CD: You know, I’m a feminist. I think that I’m drawn to works that are very female-centric. Even before the “Me Too” movement and “Times Up”. I think that it’s always been part of my consciousness to have a lot of strong women in the room. Women who lead. I’ve had mostly female directors who’ve directed my plays. For me it’s not even a movement it’s just common sense and human nature. It just makes sense to me. I love having a very diverse group of people around me. Just in my life. So it makes sense to me. You know, I respect women so much. Women have always taken a lead in my career, whether it’s my agent or a manager, you name it.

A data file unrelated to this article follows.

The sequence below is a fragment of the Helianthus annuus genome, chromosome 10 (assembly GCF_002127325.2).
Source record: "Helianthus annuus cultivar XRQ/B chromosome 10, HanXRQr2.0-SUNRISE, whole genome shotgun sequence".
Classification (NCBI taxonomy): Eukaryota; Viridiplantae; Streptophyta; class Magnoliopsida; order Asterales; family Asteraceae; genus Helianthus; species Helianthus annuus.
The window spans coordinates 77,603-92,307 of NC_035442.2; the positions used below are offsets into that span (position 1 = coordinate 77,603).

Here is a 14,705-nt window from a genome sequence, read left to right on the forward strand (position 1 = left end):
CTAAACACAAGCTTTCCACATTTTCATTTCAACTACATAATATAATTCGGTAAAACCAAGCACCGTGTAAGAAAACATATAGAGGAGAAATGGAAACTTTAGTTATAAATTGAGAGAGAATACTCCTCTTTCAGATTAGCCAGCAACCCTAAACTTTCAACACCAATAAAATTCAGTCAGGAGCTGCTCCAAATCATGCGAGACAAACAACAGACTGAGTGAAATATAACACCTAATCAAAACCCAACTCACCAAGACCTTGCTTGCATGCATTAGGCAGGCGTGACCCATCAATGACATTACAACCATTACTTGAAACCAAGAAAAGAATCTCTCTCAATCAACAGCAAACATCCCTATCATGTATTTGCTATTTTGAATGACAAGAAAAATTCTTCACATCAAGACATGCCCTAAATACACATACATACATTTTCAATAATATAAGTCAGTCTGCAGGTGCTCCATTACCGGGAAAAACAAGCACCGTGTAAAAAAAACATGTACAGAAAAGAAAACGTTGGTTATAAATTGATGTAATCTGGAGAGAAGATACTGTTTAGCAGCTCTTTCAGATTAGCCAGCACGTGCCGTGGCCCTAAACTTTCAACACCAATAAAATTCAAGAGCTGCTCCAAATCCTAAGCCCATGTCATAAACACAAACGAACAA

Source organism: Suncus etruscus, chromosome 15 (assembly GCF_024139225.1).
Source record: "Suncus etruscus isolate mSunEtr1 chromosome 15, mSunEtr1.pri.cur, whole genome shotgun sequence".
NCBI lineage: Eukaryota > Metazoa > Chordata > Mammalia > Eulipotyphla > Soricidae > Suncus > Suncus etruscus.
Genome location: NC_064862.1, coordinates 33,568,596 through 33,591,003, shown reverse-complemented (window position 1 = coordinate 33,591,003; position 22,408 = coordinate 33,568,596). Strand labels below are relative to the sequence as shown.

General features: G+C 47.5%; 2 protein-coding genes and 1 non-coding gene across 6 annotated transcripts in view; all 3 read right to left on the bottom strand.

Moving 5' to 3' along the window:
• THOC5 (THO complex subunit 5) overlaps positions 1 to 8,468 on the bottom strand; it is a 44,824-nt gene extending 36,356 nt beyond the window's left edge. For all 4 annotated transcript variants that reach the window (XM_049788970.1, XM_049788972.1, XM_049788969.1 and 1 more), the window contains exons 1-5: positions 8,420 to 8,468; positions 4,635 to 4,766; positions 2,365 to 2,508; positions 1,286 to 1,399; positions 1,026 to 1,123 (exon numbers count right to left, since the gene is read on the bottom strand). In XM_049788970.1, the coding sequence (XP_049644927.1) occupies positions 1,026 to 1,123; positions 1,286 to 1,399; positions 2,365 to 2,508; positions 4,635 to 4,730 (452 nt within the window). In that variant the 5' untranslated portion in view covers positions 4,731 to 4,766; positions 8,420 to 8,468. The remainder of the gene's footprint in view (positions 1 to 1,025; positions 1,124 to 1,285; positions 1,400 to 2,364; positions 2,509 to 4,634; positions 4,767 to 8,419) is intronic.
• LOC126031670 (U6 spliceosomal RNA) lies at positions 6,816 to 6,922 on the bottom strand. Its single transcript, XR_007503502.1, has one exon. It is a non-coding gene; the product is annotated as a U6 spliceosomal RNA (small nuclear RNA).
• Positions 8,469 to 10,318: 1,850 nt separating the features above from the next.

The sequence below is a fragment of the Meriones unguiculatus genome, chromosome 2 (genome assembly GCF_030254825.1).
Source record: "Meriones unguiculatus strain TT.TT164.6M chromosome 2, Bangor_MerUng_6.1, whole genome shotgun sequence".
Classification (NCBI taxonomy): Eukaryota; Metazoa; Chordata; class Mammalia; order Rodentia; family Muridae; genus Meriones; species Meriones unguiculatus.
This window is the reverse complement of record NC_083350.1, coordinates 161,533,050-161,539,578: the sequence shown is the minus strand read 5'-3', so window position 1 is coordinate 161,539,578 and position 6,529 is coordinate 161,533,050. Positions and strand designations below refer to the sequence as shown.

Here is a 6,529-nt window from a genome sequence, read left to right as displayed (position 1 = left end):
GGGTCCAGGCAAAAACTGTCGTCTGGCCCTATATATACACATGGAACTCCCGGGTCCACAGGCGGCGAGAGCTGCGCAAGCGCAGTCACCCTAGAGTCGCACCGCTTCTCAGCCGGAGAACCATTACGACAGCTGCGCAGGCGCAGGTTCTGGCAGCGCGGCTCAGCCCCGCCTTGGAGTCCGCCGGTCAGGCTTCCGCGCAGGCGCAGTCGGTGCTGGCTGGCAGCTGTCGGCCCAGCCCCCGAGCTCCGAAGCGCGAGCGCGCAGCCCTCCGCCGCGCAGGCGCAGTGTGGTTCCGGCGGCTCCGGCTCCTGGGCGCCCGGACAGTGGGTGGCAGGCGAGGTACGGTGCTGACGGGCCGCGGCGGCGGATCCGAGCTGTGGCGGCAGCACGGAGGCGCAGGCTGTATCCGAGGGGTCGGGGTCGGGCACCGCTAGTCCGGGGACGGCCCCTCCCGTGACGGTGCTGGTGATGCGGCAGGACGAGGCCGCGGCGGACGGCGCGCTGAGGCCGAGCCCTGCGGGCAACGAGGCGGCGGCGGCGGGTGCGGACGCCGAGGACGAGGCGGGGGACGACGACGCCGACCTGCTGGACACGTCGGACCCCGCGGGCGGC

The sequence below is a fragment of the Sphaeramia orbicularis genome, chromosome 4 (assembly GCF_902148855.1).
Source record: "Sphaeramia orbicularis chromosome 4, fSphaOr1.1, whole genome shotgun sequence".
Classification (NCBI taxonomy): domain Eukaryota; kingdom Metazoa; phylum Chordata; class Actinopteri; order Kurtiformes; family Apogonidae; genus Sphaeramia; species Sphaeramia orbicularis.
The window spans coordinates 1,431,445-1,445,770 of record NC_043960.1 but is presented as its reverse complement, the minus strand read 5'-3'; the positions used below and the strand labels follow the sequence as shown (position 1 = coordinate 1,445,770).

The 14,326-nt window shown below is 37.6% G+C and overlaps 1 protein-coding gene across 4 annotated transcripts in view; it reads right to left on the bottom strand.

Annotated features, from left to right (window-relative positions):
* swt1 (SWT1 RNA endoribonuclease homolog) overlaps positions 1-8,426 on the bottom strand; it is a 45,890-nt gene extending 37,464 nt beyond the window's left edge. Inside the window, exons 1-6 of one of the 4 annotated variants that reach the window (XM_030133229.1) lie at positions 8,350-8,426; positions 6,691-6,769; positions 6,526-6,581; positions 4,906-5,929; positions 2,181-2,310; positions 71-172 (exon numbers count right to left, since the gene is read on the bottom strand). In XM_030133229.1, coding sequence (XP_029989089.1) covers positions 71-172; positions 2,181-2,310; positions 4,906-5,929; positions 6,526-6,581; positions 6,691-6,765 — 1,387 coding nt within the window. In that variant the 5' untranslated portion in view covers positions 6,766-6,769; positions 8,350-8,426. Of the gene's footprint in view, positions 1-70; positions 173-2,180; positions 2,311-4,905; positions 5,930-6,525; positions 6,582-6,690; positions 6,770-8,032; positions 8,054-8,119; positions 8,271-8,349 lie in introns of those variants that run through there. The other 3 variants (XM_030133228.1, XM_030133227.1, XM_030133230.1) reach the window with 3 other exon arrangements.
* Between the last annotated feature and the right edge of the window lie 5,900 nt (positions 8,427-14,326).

But I also love to write strong, complex women. I think, possibly, it’s influenced by my mother and sister. They’re both compelling and bold and colorful and spiritual. Just incredible women. I feel there’s no ending a story with them. So usually the women that I write, that’s the biggest complement I’ve ever gotten. People always say I write very compelling, strong, female characters. Which is why Sarah Jessica Parker’s company, Pretty Matches, reached out to me to write this show about an all-female kickball league. (laugh) They saw my play Dot which has a plethora of strong female characters, and I thought that they were right. (laugh).

Colman Domingo
Colman Domingo /